The Invisible Man’s Revenge (1944)
Robert Griffith (Played by Jon Hall) escapes from prison and makes his way to London to find Jasper and Irene Herrick (Played by Lester Matthews and Gale Sonergaard), a wealthy couple that Robert believes cheated him out of a small fortune years earlier. When the Herricks turn him away, Robert seeks out Dr. Peter Drury (Played by John Carradine), who has created a formula that can turn a man invisible. After demanding that Dr. Drury test the formula on him, the newly invisible Robert sets out to get revenge on the Herricks.
The Invisible Man’s Revenge finds the Invisible Man series moving away from the comedy that The Invisible Woman and Invisible Agent were so fond of and returning to the horror that kicked the franchise off. Not nearly as absorbing as The Invisible Man or The Invisible Man Returns, The Invisible Man’s Revenge does wrap up the series in a fairly respectable manner even if the story is starting to fade right before our eyes. The real downside to the film is the fact that there is no sympathetic monster at the heart of the terror. The Universal horror films were notorious for including monsters that we actually felt bad for. The Invisible Man’s Revenge serves up a psychotic villain right from the start and refuses to make him a multifarious character. Claude Rains earned our sympathy through the fact that he was desperately trying to outrun madness but in the end he slipped into it. In The Invisible Man Returns, Vincent Price was a man framed for a crime he didn’t commit and his quest for the truth was causing his sanity to deteriorate.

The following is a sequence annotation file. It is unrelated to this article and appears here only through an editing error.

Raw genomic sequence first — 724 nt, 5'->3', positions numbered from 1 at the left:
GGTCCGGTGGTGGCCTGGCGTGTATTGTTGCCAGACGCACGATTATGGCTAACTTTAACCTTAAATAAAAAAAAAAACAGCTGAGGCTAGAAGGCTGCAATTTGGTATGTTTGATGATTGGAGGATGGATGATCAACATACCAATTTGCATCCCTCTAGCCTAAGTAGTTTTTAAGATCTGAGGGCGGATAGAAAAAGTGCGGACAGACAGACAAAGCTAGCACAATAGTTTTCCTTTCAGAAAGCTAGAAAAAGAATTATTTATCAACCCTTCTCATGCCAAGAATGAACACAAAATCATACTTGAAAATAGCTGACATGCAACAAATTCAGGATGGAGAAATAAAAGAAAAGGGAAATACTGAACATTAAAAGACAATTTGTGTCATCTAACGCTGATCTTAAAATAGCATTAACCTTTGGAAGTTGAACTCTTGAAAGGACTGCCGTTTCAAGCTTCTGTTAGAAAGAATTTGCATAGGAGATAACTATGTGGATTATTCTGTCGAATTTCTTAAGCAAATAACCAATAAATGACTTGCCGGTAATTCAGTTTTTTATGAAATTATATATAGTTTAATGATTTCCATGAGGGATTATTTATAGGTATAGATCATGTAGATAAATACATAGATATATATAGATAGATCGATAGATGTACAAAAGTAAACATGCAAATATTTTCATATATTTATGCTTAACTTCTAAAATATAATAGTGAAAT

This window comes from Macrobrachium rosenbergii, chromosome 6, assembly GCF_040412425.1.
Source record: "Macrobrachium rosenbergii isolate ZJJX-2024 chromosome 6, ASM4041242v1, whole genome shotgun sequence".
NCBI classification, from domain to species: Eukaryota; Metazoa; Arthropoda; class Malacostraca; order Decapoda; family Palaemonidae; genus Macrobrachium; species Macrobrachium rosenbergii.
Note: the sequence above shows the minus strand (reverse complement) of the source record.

Then we have Jon Hall, who picks up where Rains and Price left off. Hall, who also appeared in Invisible Agent, does a passable job with the role of Robert but he lacks the unruly insanity of Rains or the creeping terror of Price. Still, Hall manages to outshine everyone else in the film, as the rest of the characters seem to disappear from memory when the credits roll. Universal regular Carradine steps in as the gentle doctor who comes face to face with pure evil. Carradine is forced to take a stale role, one that completely takes away from his always-welcome presence. The effects here are just as solid as they were in the other films but near the end, it seems like some of the effects were getting sloppy. Overall, The Invisible Man’s Revenge is running on empty but director Ford Beebe still manages to send the character off on a dark and ominous note. Grade: B-
The Invisible Man Returns, The Invisible Woman, Invisible Agent, and The Invisible Man’s Revenge are all available on DVD.